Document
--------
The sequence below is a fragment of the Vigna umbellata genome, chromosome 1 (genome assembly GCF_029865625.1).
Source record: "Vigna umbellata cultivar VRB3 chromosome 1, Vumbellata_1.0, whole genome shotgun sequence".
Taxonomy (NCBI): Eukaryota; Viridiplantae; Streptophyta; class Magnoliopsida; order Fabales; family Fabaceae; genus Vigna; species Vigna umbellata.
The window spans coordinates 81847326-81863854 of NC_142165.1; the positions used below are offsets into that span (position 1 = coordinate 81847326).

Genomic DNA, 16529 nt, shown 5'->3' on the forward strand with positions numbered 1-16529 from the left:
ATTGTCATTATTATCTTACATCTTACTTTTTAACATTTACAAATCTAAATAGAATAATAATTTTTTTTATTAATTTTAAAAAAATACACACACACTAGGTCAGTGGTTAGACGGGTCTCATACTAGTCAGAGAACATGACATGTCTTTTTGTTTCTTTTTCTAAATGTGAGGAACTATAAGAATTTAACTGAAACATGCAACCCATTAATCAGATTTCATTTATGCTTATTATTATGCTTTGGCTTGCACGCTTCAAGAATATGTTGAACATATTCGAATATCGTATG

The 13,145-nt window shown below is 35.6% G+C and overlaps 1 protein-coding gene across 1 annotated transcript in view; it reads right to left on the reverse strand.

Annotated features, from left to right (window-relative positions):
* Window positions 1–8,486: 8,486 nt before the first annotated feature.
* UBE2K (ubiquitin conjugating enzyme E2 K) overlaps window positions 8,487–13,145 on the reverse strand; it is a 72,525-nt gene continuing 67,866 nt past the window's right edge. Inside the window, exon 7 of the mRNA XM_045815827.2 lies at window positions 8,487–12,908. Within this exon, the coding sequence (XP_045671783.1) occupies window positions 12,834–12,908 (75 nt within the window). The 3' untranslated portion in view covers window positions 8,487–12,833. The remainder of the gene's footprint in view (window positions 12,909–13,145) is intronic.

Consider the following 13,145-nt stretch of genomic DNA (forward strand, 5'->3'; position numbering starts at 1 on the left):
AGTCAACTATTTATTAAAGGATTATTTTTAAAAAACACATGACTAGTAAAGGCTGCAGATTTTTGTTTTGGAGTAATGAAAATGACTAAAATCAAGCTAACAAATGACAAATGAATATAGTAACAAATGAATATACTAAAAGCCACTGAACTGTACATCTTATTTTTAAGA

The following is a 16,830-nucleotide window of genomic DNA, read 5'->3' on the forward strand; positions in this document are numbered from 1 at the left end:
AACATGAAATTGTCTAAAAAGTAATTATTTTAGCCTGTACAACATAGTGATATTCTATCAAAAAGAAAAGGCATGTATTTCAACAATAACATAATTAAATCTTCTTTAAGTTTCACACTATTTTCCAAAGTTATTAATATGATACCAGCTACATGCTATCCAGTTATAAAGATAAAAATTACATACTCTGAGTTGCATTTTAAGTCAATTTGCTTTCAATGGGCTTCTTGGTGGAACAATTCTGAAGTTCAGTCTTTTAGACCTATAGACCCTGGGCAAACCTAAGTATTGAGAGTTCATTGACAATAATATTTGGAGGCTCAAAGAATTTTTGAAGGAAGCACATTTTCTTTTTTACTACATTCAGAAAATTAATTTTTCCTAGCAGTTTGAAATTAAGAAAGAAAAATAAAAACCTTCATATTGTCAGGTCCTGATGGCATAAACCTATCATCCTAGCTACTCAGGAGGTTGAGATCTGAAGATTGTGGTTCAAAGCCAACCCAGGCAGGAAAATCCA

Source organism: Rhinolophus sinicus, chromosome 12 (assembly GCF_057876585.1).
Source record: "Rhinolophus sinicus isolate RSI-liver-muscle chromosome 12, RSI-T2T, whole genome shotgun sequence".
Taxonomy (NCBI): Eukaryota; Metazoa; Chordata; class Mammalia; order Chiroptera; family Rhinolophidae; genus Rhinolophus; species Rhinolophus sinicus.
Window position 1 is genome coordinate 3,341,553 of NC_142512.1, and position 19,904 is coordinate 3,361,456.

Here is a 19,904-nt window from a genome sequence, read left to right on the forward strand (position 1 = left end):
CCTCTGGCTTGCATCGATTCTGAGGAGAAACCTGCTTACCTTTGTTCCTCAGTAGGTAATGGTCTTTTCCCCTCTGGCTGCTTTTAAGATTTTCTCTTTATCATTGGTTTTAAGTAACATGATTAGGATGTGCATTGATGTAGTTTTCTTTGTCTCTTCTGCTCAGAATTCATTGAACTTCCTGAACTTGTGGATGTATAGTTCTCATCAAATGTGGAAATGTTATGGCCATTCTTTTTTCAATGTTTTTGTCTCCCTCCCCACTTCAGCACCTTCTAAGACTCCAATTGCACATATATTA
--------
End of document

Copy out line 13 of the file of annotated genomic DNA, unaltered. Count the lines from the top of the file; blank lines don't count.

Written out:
The following is a 16,830-nucleotide window of genomic DNA, read 5'->3' on the forward strand; positions in this document are numbered from 1 at the left end: